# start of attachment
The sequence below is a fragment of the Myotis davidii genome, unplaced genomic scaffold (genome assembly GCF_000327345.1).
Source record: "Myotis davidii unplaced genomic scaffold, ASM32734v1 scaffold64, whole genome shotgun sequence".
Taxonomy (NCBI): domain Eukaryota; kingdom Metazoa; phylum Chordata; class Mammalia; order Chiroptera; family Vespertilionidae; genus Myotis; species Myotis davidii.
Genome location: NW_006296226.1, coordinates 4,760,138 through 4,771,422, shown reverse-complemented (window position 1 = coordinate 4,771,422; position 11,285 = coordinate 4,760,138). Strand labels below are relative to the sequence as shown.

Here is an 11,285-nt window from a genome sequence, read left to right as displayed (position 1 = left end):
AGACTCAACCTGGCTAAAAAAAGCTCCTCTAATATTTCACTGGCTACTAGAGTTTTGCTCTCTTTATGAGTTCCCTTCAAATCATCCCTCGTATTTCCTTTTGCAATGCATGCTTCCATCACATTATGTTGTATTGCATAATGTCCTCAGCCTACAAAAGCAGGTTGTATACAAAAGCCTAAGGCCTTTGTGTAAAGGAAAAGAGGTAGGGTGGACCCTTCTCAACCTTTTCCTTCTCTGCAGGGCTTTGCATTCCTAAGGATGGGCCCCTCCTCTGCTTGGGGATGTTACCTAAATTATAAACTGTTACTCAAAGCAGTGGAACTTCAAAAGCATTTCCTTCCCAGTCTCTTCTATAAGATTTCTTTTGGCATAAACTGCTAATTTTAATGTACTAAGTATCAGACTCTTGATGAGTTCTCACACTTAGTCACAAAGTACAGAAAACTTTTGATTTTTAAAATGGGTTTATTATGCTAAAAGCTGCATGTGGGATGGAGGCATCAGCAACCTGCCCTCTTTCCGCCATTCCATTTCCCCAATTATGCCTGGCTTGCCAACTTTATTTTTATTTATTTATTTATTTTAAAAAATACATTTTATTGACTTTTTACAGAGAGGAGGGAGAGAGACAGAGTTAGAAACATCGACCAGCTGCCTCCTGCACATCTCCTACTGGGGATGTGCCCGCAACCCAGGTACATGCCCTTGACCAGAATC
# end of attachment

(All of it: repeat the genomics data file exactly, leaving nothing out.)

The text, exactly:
The sequence below is a fragment of the Myotis davidii genome, unplaced genomic scaffold (genome assembly GCF_000327345.1).
Source record: "Myotis davidii unplaced genomic scaffold, ASM32734v1 scaffold64, whole genome shotgun sequence".
Taxonomy (NCBI): domain Eukaryota; kingdom Metazoa; phylum Chordata; class Mammalia; order Chiroptera; family Vespertilionidae; genus Myotis; species Myotis davidii.
Genome location: NW_006296226.1, coordinates 4,760,138 through 4,771,422, shown reverse-complemented (window position 1 = coordinate 4,771,422; position 11,285 = coordinate 4,760,138). Strand labels below are relative to the sequence as shown.

Here is an 11,285-nt window from a genome sequence, read left to right as displayed (position 1 = left end):
AGACTCAACCTGGCTAAAAAAAGCTCCTCTAATATTTCACTGGCTACTAGAGTTTTGCTCTCTTTATGAGTTCCCTTCAAATCATCCCTCGTATTTCCTTTTGCAATGCATGCTTCCATCACATTATGTTGTATTGCATAATGTCCTCAGCCTACAAAAGCAGGTTGTATACAAAAGCCTAAGGCCTTTGTGTAAAGGAAAAGAGGTAGGGTGGACCCTTCTCAACCTTTTCCTTCTCTGCAGGGCTTTGCATTCCTAAGGATGGGCCCCTCCTCTGCTTGGGGATGTTACCTAAATTATAAACTGTTACTCAAAGCAGTGGAACTTCAAAAGCATTTCCTTCCCAGTCTCTTCTATAAGATTTCTTTTGGCATAAACTGCTAATTTTAATGTACTAAGTATCAGACTCTTGATGAGTTCTCACACTTAGTCACAAAGTACAGAAAACTTTTGATTTTTAAAATGGGTTTATTATGCTAAAAGCTGCATGTGGGATGGAGGCATCAGCAACCTGCCCTCTTTCCGCCATTCCATTTCCCCAATTATGCCTGGCTTGCCAACTTTATTTTTATTTATTTATTTATTTTAAAAAATACATTTTATTGACTTTTTACAGAGAGGAGGGAGAGAGACAGAGTTAGAAACATCGACCAGCTGCCTCCTGCACATCTCCTACTGGGGATGTGCCCGCAACCCAGGTACATGCCCTTGACCAGAATC